The majority’s conclusion is wrong for two independent reasons. The first reason is that set forth by Justice Stevens—namely, that the Second Amendment protects militia-related, not self-defense-related, interests. These two interests are sometimes intertwined. To assure 18th-century citizens that they could keep arms for militia purposes would necessarily have allowed them to keep arms that they could have used for self-defense as well. But self-defense alone, detached from any militia-related objective, is not the Amendment’s concern.

The second independent reason is that the protection the Amendment provides is not absolute. The Amendment permits government to regulate the interests that it serves. Thus, irrespective of what those interests are—whether they do or do not include an independent interest in self-defense—the majority’s view cannot be correct unless it can show that the District’s regulation is unreasonable or inappropriate in Second Amendment terms. This the majority cannot do.{more}

Breyer is really not much of a historical constitutional scholar. He thinks John Adams was one of its authors.  I suppose he was too busy studying early zionist history.
After meeting with Jacob de Haas, a former secretary to [Zionist leader] Theodore Herzl in 1912," notes current Jewish Supreme Court Justice Stephen Breyer, "[Brandeis] joined the American Federation of Zionists and started making public remarks in support of Zionism ... In 1917 ... his intervention with President Wilson helped secure American support for the Balfour Declaration [in support of a Jewish state in Palestine], thereby assuring its issuance. In 1938, not long before his death, he called upon President Roosevelt, seeking FDR's public diplomatic support for allowing more Jewish refugees to travel to Palestine." [BREYER, p. 18]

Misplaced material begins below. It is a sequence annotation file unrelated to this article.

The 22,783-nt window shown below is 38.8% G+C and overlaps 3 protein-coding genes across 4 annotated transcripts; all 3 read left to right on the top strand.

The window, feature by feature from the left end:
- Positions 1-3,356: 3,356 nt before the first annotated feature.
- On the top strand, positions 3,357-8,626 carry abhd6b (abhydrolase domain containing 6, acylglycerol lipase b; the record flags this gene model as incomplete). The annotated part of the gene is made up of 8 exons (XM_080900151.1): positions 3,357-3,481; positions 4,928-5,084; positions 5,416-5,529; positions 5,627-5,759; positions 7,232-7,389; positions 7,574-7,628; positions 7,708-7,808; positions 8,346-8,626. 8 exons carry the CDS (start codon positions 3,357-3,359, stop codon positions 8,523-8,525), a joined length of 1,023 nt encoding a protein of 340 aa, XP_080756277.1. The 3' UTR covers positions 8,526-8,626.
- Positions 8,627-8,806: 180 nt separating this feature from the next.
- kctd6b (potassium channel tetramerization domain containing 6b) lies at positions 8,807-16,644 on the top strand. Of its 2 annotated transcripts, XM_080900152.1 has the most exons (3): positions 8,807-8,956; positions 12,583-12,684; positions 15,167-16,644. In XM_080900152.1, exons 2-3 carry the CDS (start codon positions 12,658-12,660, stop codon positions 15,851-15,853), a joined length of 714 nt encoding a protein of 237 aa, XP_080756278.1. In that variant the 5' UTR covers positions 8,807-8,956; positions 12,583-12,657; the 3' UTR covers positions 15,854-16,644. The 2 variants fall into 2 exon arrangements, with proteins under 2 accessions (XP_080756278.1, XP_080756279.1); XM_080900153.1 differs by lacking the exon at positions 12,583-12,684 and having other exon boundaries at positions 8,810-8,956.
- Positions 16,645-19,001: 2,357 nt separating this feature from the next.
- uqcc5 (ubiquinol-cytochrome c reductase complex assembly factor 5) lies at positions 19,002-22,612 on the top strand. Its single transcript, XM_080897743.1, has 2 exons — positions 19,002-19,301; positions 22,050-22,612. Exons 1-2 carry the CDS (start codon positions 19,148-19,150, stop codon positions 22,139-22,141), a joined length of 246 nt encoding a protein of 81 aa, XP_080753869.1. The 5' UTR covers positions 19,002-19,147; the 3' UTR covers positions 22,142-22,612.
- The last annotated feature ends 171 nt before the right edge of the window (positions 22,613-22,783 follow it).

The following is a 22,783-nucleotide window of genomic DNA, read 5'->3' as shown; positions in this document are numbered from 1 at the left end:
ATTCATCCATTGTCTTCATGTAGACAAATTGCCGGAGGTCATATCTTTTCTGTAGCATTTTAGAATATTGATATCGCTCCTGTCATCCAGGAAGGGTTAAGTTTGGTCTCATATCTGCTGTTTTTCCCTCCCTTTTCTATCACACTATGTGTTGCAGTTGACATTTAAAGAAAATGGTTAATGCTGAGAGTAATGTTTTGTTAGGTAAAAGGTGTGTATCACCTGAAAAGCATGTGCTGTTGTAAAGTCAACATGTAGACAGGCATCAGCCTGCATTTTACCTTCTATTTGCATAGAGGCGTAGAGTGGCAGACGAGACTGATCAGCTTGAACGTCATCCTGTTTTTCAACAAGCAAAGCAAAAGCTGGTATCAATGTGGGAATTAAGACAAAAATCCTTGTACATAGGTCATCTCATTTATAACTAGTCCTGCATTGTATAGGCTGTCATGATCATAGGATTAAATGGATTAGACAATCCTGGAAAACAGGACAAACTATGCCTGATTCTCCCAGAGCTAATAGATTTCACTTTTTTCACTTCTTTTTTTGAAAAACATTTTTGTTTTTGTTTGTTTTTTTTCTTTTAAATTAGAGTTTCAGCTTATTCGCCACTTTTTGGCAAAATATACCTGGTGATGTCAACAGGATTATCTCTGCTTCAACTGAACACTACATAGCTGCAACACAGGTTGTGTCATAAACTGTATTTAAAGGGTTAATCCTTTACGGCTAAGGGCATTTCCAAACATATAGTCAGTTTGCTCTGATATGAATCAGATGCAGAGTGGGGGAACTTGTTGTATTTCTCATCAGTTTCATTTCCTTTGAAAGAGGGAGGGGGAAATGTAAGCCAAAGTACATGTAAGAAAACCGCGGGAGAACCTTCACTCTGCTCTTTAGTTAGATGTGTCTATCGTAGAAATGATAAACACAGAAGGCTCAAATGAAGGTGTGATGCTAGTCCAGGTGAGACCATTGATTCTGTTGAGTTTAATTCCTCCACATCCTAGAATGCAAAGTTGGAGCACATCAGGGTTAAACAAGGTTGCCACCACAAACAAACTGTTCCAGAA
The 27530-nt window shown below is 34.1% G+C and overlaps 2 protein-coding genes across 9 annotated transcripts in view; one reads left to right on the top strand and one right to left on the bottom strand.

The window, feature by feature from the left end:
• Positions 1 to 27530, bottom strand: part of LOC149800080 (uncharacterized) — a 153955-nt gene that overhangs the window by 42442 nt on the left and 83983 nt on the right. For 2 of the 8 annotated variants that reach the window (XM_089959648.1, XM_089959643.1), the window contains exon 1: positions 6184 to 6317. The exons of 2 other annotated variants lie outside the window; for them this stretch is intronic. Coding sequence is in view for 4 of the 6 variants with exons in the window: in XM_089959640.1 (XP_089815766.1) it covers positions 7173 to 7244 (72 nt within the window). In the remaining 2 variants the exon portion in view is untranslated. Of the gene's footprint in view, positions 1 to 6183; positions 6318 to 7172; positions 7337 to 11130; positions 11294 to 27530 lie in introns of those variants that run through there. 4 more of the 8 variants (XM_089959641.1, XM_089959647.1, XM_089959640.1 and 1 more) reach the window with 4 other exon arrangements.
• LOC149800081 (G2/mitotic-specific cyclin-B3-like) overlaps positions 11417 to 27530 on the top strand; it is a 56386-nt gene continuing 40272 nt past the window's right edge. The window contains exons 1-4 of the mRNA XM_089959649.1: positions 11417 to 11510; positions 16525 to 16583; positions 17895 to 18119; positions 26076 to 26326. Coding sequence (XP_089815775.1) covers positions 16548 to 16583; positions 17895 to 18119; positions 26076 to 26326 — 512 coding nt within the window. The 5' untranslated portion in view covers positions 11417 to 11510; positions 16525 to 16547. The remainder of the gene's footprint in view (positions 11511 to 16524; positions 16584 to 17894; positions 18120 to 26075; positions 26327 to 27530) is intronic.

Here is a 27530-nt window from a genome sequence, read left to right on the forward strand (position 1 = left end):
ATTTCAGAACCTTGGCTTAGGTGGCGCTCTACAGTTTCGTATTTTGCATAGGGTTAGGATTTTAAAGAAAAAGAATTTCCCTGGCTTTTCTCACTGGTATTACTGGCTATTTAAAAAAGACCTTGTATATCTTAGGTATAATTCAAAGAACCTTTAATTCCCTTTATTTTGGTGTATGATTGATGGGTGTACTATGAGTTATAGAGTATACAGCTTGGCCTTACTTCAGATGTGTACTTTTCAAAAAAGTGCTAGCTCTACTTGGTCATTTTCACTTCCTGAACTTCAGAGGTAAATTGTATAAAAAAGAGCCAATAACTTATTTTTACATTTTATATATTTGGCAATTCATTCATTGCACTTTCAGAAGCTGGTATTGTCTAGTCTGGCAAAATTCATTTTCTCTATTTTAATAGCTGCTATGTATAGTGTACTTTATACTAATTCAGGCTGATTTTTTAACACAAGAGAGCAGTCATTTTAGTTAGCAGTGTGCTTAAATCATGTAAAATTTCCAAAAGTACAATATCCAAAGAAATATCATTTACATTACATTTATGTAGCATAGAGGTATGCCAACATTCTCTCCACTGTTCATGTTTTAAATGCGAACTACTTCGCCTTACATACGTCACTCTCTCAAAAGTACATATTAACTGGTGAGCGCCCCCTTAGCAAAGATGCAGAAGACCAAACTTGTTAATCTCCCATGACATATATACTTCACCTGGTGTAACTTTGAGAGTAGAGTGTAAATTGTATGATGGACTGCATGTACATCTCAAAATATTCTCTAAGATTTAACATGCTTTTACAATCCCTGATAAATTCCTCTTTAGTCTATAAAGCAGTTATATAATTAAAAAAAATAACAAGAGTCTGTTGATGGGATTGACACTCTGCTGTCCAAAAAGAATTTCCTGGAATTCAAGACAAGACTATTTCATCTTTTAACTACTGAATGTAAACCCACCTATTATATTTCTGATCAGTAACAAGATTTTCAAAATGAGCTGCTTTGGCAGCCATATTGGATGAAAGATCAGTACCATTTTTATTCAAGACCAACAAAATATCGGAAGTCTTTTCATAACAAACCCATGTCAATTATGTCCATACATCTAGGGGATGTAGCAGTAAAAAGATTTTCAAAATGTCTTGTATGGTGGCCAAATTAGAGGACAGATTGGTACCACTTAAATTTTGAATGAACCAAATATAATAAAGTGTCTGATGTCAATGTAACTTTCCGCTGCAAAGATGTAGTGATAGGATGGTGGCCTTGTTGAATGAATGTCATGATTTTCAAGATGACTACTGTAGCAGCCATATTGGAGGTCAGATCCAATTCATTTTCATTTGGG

Breyer is a member of The International Advisory Council of The Israel Democracy Institute.


In 2008, Breyer was the keynote speaker at the ADL Leadership Meeting.





The globalization and zionization of America continues .... right up to the highest court of the land.

6 comments:

  1. The khazar conquest is nearly complete......

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  2. Another Jew in charge. Is he also a Israeli dual citizen like so many others who have taken us down the rabbit hole to hell? Is Cass Sunstein an Israeli dual citizen? It appears, but I can't find any evidence.

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  3. magic keyboards in shangri la (ain't shit)September 17, 2010 at 6:45 AM

    Remember it's just a goddamned piece of paper.

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  4. I turned around again and what do I see? The Sharia hiding under my bed!

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  5. It is kind of we have the money, we bought all the legitimate power positions, so we have decided this constitution thing didn't work so well anyway. We will just have to forget about it and move on.